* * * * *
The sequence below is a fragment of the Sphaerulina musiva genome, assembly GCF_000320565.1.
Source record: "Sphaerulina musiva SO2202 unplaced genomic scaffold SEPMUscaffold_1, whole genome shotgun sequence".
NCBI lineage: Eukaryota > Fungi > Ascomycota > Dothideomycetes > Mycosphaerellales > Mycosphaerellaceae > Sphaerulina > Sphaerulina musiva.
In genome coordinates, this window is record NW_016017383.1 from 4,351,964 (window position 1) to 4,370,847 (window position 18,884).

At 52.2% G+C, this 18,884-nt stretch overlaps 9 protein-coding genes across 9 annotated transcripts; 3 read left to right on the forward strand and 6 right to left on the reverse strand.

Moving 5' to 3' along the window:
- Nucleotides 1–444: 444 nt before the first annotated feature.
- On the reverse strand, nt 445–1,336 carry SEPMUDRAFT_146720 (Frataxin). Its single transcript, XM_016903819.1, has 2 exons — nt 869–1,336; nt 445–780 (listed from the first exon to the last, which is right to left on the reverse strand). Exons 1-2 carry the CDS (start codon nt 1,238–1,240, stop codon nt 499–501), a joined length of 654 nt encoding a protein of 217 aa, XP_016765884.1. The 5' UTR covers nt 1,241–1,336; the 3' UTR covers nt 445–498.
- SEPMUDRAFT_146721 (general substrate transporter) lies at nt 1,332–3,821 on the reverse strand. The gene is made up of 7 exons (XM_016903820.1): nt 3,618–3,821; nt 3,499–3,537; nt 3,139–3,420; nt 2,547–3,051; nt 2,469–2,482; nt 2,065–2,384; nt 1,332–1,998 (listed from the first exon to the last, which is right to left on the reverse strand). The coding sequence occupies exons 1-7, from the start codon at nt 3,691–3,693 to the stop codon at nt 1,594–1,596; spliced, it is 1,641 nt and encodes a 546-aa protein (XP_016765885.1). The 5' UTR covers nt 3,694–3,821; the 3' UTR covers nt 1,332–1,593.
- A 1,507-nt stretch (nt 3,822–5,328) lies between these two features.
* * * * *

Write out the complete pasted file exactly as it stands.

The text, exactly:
The sequence below is a fragment of the Sphaerulina musiva genome, assembly GCF_000320565.1.
Source record: "Sphaerulina musiva SO2202 unplaced genomic scaffold SEPMUscaffold_1, whole genome shotgun sequence".
NCBI lineage: Eukaryota > Fungi > Ascomycota > Dothideomycetes > Mycosphaerellales > Mycosphaerellaceae > Sphaerulina > Sphaerulina musiva.
In genome coordinates, this window is record NW_016017383.1 from 4,351,964 (window position 1) to 4,370,847 (window position 18,884).

At 52.2% G+C, this 18,884-nt stretch overlaps 9 protein-coding genes across 9 annotated transcripts; 3 read left to right on the forward strand and 6 right to left on the reverse strand.

Moving 5' to 3' along the window:
- Nucleotides 1–444: 444 nt before the first annotated feature.
- On the reverse strand, nt 445–1,336 carry SEPMUDRAFT_146720 (Frataxin). Its single transcript, XM_016903819.1, has 2 exons — nt 869–1,336; nt 445–780 (listed from the first exon to the last, which is right to left on the reverse strand). Exons 1-2 carry the CDS (start codon nt 1,238–1,240, stop codon nt 499–501), a joined length of 654 nt encoding a protein of 217 aa, XP_016765884.1. The 5' UTR covers nt 1,241–1,336; the 3' UTR covers nt 445–498.
- SEPMUDRAFT_146721 (general substrate transporter) lies at nt 1,332–3,821 on the reverse strand. The gene is made up of 7 exons (XM_016903820.1): nt 3,618–3,821; nt 3,499–3,537; nt 3,139–3,420; nt 2,547–3,051; nt 2,469–2,482; nt 2,065–2,384; nt 1,332–1,998 (listed from the first exon to the last, which is right to left on the reverse strand). The coding sequence occupies exons 1-7, from the start codon at nt 3,691–3,693 to the stop codon at nt 1,594–1,596; spliced, it is 1,641 nt and encodes a 546-aa protein (XP_016765885.1). The 5' UTR covers nt 3,694–3,821; the 3' UTR covers nt 1,332–1,593.
- A 1,507-nt stretch (nt 3,822–5,328) lies between these two features.